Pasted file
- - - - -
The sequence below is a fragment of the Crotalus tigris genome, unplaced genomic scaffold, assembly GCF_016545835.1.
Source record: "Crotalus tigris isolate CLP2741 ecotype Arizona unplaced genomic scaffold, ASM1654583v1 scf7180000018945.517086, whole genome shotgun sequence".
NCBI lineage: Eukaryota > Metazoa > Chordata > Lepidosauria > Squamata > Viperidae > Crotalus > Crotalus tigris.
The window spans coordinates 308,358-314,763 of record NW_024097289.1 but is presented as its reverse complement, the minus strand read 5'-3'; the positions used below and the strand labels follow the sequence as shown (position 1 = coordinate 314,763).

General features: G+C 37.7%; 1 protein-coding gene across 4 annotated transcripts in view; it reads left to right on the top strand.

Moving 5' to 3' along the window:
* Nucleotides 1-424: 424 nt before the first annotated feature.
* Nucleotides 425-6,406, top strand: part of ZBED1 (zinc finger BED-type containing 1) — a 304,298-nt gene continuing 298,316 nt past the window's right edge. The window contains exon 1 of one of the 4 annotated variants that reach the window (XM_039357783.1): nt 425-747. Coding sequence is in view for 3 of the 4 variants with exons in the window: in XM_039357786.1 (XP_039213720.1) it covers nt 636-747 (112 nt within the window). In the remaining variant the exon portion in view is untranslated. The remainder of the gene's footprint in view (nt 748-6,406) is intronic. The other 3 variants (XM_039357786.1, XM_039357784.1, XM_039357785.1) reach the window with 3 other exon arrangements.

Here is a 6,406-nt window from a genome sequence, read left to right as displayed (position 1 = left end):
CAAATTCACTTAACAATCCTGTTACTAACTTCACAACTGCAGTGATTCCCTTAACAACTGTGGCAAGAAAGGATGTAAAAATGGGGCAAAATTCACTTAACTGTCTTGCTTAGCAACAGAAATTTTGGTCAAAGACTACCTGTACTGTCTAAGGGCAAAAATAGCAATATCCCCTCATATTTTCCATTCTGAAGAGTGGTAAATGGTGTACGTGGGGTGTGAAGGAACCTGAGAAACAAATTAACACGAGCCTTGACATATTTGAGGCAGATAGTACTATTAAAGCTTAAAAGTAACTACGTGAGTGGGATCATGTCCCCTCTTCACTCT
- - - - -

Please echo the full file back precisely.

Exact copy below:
The sequence below is a fragment of the Crotalus tigris genome, unplaced genomic scaffold, assembly GCF_016545835.1.
Source record: "Crotalus tigris isolate CLP2741 ecotype Arizona unplaced genomic scaffold, ASM1654583v1 scf7180000018945.517086, whole genome shotgun sequence".
NCBI lineage: Eukaryota > Metazoa > Chordata > Lepidosauria > Squamata > Viperidae > Crotalus > Crotalus tigris.
The window spans coordinates 308,358-314,763 of record NW_024097289.1 but is presented as its reverse complement, the minus strand read 5'-3'; the positions used below and the strand labels follow the sequence as shown (position 1 = coordinate 314,763).

General features: G+C 37.7%; 1 protein-coding gene across 4 annotated transcripts in view; it reads left to right on the top strand.

Moving 5' to 3' along the window:
* Nucleotides 1-424: 424 nt before the first annotated feature.
* Nucleotides 425-6,406, top strand: part of ZBED1 (zinc finger BED-type containing 1) — a 304,298-nt gene continuing 298,316 nt past the window's right edge. The window contains exon 1 of one of the 4 annotated variants that reach the window (XM_039357783.1): nt 425-747. Coding sequence is in view for 3 of the 4 variants with exons in the window: in XM_039357786.1 (XP_039213720.1) it covers nt 636-747 (112 nt within the window). In the remaining variant the exon portion in view is untranslated. The remainder of the gene's footprint in view (nt 748-6,406) is intronic. The other 3 variants (XM_039357786.1, XM_039357784.1, XM_039357785.1) reach the window with 3 other exon arrangements.

Here is a 6,406-nt window from a genome sequence, read left to right as displayed (position 1 = left end):
CAAATTCACTTAACAATCCTGTTACTAACTTCACAACTGCAGTGATTCCCTTAACAACTGTGGCAAGAAAGGATGTAAAAATGGGGCAAAATTCACTTAACTGTCTTGCTTAGCAACAGAAATTTTGGTCAAAGACTACCTGTACTGTCTAAGGGCAAAAATAGCAATATCCCCTCATATTTTCCATTCTGAAGAGTGGTAAATGGTGTACGTGGGGTGTGAAGGAACCTGAGAAACAAATTAACACGAGCCTTGACATATTTGAGGCAGATAGTACTATTAAAGCTTAAAAGTAACTACGTGAGTGGGATCATGTCCCCTCTTCACTCT